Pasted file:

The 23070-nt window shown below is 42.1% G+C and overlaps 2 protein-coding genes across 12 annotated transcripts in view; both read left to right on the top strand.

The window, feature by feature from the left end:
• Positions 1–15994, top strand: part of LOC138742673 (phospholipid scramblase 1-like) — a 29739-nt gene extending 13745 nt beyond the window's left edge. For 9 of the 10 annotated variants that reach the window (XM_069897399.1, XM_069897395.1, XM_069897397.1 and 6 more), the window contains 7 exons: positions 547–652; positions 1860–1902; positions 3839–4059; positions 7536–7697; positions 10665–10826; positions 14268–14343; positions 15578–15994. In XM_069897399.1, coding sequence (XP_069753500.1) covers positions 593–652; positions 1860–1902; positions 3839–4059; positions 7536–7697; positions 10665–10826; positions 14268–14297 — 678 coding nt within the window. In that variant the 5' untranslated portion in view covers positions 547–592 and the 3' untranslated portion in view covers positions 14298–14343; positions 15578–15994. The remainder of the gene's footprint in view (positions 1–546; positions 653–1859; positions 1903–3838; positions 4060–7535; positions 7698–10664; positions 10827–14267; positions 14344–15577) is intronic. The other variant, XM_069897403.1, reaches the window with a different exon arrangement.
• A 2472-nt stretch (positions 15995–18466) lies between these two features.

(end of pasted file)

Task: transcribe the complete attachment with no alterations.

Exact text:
The 23070-nt window shown below is 42.1% G+C and overlaps 2 protein-coding genes across 12 annotated transcripts in view; both read left to right on the top strand.

The window, feature by feature from the left end:
• Positions 1–15994, top strand: part of LOC138742673 (phospholipid scramblase 1-like) — a 29739-nt gene extending 13745 nt beyond the window's left edge. For 9 of the 10 annotated variants that reach the window (XM_069897399.1, XM_069897395.1, XM_069897397.1 and 6 more), the window contains 7 exons: positions 547–652; positions 1860–1902; positions 3839–4059; positions 7536–7697; positions 10665–10826; positions 14268–14343; positions 15578–15994. In XM_069897399.1, coding sequence (XP_069753500.1) covers positions 593–652; positions 1860–1902; positions 3839–4059; positions 7536–7697; positions 10665–10826; positions 14268–14297 — 678 coding nt within the window. In that variant the 5' untranslated portion in view covers positions 547–592 and the 3' untranslated portion in view covers positions 14298–14343; positions 15578–15994. The remainder of the gene's footprint in view (positions 1–546; positions 653–1859; positions 1903–3838; positions 4060–7535; positions 7698–10664; positions 10827–14267; positions 14344–15577) is intronic. The other variant, XM_069897403.1, reaches the window with a different exon arrangement.
• A 2472-nt stretch (positions 15995–18466) lies between these two features.